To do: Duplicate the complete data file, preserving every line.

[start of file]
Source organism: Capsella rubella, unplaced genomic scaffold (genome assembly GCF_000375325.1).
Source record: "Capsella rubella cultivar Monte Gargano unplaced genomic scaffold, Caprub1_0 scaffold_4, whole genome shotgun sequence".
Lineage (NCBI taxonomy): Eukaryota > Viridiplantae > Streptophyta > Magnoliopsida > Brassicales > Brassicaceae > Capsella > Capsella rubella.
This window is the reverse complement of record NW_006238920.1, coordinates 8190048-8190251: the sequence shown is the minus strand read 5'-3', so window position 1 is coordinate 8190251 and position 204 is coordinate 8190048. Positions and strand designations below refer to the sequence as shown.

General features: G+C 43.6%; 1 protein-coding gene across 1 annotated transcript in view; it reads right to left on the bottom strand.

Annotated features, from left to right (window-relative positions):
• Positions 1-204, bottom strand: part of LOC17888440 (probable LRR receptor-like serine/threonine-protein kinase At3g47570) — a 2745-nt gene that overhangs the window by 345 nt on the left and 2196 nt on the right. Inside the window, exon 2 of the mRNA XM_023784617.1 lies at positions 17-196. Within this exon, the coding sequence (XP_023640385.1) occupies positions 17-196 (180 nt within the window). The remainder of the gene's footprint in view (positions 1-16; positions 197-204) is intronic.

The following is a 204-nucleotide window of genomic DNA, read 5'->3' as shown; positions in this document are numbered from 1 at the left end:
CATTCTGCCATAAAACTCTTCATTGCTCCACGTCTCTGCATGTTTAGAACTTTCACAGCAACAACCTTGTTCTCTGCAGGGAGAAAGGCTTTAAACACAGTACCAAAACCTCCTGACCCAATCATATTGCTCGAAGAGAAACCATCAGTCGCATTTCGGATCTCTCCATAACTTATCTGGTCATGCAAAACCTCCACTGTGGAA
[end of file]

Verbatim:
Source organism: Capsella rubella, unplaced genomic scaffold (genome assembly GCF_000375325.1).
Source record: "Capsella rubella cultivar Monte Gargano unplaced genomic scaffold, Caprub1_0 scaffold_4, whole genome shotgun sequence".
Lineage (NCBI taxonomy): Eukaryota > Viridiplantae > Streptophyta > Magnoliopsida > Brassicales > Brassicaceae > Capsella > Capsella rubella.
This window is the reverse complement of record NW_006238920.1, coordinates 8190048-8190251: the sequence shown is the minus strand read 5'-3', so window position 1 is coordinate 8190251 and position 204 is coordinate 8190048. Positions and strand designations below refer to the sequence as shown.

General features: G+C 43.6%; 1 protein-coding gene across 1 annotated transcript in view; it reads right to left on the bottom strand.

Annotated features, from left to right (window-relative positions):
• Positions 1-204, bottom strand: part of LOC17888440 (probable LRR receptor-like serine/threonine-protein kinase At3g47570) — a 2745-nt gene that overhangs the window by 345 nt on the left and 2196 nt on the right. Inside the window, exon 2 of the mRNA XM_023784617.1 lies at positions 17-196. Within this exon, the coding sequence (XP_023640385.1) occupies positions 17-196 (180 nt within the window). The remainder of the gene's footprint in view (positions 1-16; positions 197-204) is intronic.

The following is a 204-nucleotide window of genomic DNA, read 5'->3' as shown; positions in this document are numbered from 1 at the left end:
CATTCTGCCATAAAACTCTTCATTGCTCCACGTCTCTGCATGTTTAGAACTTTCACAGCAACAACCTTGTTCTCTGCAGGGAGAAAGGCTTTAAACACAGTACCAAAACCTCCTGACCCAATCATATTGCTCGAAGAGAAACCATCAGTCGCATTTCGGATCTCTCCATAACTTATCTGGTCATGCAAAACCTCCACTGTGGAA